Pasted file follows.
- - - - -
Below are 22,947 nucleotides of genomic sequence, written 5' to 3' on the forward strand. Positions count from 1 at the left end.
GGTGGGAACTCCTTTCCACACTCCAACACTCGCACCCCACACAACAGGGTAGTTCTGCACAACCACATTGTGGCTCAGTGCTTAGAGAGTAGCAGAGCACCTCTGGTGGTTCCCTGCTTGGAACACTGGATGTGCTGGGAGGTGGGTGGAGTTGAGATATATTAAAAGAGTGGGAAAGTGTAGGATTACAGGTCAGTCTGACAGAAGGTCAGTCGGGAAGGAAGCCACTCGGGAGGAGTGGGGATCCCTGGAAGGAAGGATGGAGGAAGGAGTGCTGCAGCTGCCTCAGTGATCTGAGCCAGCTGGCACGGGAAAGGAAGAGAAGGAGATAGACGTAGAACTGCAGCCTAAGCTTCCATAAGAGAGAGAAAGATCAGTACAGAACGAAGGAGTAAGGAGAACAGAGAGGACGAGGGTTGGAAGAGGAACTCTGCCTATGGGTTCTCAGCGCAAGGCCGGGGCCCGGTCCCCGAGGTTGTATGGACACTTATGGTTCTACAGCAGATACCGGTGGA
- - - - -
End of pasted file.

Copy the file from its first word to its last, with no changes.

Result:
Below are 22,947 nucleotides of genomic sequence, written 5' to 3' on the forward strand. Positions count from 1 at the left end.
GGTGGGAACTCCTTTCCACACTCCAACACTCGCACCCCACACAACAGGGTAGTTCTGCACAACCACATTGTGGCTCAGTGCTTAGAGAGTAGCAGAGCACCTCTGGTGGTTCCCTGCTTGGAACACTGGATGTGCTGGGAGGTGGGTGGAGTTGAGATATATTAAAAGAGTGGGAAAGTGTAGGATTACAGGTCAGTCTGACAGAAGGTCAGTCGGGAAGGAAGCCACTCGGGAGGAGTGGGGATCCCTGGAAGGAAGGATGGAGGAAGGAGTGCTGCAGCTGCCTCAGTGATCTGAGCCAGCTGGCACGGGAAAGGAAGAGAAGGAGATAGACGTAGAACTGCAGCCTAAGCTTCCATAAGAGAGAGAAAGATCAGTACAGAACGAAGGAGTAAGGAGAACAGAGAGGACGAGGGTTGGAAGAGGAACTCTGCCTATGGGTTCTCAGCGCAAGGCCGGGGCCCGGTCCCCGAGGTTGTATGGACACTTATGGTTCTACAGCAGATACCGGTGGA